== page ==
President Obama recently advanced two proposals designed to help the middle class—part of a middle-class agenda that’s recently become something of a liberal rallying cry for the 2016 election. The first proposal was a mortgage plan available to anyone who bought a home. The second was a college tuition plan that would have helped middle-income workers with money saved by eliminating 529 college savings plans.
The mortgage plan has met with considerable enthusiasm. The tuition plan, by contrast, flamed out within days and has already been withdrawn. Mechele Dickerson comments:
While both of these proposals ostensibly targeted the middle class, the mortgage plan was lauded because its financial relief applies to all homeowners, regardless of how much they earned. The 529 proposal, by contrast, was doomed because of a fatal flaw: it actually tried to provide relief for just the middle class, carving it out by income.
The success of one and not the other was actually quite predictable. The mortgage proposal, though modest, was welcomed because it was designed to make it easier and cheaper for families to buy homes. Republicans, Democrats, Americans and the financial entities that benefit all agree that any plan that increases homeownership rates is good, even if most of the benefits go to higher-income households and barely reach the middle class.
….The same is true with 529 plans….Fewer than 3 percent of families save for college using 529 plans, according to Federal Reserve data….Since it’s the richest who have the largest accounts, most of the benefits of the tax break go to them. While the average account has about $20,000 in it, the accounts of the top 5 percent average more than $106,000.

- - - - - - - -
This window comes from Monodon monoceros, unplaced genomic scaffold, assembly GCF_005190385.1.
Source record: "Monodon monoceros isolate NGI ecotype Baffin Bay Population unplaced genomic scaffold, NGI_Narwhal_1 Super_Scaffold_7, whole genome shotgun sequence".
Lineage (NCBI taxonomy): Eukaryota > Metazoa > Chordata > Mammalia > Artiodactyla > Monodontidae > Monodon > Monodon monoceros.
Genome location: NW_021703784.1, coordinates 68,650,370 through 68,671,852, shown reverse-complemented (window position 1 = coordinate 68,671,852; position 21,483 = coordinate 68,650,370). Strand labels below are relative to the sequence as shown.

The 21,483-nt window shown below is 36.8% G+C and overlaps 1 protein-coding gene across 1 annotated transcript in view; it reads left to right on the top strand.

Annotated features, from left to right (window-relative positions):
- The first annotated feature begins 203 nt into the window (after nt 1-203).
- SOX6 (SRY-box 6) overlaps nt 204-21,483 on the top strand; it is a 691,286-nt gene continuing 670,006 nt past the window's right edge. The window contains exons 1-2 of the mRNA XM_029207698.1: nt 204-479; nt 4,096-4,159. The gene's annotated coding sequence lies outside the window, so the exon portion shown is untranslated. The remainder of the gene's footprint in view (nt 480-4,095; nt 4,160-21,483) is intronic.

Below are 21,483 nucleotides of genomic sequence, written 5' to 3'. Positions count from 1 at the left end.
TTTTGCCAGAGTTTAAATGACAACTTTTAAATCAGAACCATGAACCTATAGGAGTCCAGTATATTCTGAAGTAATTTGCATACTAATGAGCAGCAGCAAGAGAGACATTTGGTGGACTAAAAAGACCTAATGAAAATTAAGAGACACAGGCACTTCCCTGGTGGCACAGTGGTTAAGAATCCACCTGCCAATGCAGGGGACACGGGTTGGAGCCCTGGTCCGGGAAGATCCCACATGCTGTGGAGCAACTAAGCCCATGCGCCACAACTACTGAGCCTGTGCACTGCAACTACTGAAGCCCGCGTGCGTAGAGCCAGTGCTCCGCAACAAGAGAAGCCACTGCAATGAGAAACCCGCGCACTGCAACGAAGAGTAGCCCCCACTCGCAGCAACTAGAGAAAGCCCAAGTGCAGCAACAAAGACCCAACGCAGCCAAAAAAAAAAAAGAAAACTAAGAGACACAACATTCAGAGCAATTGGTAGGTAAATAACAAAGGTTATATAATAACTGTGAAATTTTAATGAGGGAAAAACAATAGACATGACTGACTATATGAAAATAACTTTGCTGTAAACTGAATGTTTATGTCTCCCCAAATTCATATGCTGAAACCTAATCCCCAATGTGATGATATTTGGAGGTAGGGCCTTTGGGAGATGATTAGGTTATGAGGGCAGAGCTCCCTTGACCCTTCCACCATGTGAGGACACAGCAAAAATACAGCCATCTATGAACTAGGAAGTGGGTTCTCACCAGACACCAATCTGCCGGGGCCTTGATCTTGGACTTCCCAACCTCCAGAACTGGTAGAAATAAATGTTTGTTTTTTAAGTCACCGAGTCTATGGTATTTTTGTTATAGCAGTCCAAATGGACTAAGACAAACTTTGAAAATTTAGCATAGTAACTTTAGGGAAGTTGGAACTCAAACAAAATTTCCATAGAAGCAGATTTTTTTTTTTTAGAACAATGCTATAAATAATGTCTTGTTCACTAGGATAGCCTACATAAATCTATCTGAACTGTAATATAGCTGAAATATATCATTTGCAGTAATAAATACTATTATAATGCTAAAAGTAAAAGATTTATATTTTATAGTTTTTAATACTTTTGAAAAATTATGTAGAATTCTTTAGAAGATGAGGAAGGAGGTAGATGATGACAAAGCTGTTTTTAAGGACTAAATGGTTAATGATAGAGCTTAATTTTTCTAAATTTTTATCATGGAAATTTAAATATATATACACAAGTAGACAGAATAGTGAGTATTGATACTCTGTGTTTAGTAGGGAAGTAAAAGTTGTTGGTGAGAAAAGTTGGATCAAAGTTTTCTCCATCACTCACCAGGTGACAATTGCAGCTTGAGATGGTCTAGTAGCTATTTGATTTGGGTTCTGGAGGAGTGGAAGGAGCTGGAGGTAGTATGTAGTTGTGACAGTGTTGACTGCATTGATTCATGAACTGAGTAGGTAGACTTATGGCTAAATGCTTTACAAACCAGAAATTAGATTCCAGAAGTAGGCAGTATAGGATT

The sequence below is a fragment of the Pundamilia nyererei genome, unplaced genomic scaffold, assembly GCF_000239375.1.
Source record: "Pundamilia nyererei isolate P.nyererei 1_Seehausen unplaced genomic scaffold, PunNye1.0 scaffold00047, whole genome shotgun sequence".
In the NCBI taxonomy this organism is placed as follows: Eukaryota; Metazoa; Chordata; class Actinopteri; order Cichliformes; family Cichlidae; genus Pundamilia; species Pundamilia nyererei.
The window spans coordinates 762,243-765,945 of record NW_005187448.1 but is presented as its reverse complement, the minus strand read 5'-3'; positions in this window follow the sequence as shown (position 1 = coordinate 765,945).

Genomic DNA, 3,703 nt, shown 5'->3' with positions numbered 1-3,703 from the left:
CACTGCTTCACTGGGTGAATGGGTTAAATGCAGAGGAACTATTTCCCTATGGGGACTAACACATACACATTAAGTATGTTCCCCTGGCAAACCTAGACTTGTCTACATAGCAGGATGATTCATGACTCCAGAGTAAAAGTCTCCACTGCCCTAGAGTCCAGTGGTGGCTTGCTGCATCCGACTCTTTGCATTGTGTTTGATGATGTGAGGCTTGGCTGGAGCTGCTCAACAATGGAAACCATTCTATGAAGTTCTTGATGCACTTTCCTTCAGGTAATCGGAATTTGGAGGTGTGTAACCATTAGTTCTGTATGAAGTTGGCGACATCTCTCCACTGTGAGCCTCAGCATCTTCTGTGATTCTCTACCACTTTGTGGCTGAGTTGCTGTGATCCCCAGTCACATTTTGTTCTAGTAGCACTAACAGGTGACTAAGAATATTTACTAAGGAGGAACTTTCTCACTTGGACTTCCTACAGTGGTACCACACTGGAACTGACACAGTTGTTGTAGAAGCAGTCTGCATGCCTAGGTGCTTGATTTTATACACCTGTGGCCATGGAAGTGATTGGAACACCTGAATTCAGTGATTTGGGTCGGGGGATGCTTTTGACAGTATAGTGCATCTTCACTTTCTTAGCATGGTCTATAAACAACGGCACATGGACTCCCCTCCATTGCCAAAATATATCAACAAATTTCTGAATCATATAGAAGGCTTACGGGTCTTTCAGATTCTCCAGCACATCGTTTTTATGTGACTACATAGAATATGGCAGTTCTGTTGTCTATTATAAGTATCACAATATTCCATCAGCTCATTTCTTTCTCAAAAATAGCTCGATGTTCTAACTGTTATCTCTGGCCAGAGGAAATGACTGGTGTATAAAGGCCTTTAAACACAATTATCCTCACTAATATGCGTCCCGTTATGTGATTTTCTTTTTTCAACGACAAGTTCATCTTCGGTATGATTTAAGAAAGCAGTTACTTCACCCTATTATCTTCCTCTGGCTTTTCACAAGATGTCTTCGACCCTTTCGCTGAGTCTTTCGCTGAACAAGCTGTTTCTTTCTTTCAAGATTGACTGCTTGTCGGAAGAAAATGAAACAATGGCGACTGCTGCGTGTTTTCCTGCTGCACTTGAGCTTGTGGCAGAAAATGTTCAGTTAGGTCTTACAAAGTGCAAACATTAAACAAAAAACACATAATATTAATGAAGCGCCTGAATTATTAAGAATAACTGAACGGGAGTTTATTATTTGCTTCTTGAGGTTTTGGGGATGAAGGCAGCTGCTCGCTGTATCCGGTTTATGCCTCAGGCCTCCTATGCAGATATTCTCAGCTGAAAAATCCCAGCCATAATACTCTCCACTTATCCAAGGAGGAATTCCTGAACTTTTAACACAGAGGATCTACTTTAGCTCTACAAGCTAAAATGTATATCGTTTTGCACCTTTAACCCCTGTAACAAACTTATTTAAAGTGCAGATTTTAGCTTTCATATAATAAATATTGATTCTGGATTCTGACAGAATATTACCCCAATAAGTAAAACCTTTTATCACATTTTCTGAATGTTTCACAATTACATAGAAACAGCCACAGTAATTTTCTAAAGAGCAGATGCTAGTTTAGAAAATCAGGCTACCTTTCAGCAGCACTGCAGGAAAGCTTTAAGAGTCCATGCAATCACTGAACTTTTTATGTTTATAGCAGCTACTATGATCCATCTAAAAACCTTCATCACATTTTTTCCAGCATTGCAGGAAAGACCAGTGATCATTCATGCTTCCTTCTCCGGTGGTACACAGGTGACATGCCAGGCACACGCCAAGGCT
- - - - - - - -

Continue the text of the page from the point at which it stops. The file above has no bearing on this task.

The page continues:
This highlights one of the fundamental problems of liberal attempts to help the middle class. In theory, universal programs like Obama’s mortgage plan are designed to help the middle class, and this is what makes them both popular and politically palatable. In practice, though, the bulk of their benefits usually go to the well off, and this is what really makes them politically palatable. That’s why the tuition program met an instant death. It really did help the middle class—and only the middle class—and this meant it lacked the all-important political support of the well off. In fact, since the well off would be losing a benefit to pay for it, it attracted their instant opposition. And that was that.
As Dickerson says, the problem here is that the American definition of “middle class” is so broad. We basically have the poor on one end and the 1 percent on the other, and everyone in between considers themselves middle class. So if you say your program helps the middle class, it needs to help virtually everyone—including lots of people who make an awful lot of money. It’s a good bet that virtually all of those folks with $106,000 in their 529 accounts think of themselves as middle class even if they earn well more than six-figure incomes.
Needless to say, this makes “middle class” programs really expensive. In practice, they have to be effectively universal, and since benefits often scale with income (as with tax deductions and savings plans), including the top 5 percent of the income ladder in these programs balloons their price tag by a whole lot more than 5 percent.
There are answers to this. You can offer tax credits rather than tax deductions. You can cap savings programs. But if you do very much of this, you effectively eliminate benefits for the well off and you lose their support. And as plenty of research has shown, it’s the well off who really have political clout. This means you have to buy them off if you want to do something for the middle class, and that makes “middle class programs” a lot pricier than you’d think. It’s something that any liberal agenda to help the middle class is going to have to figure out.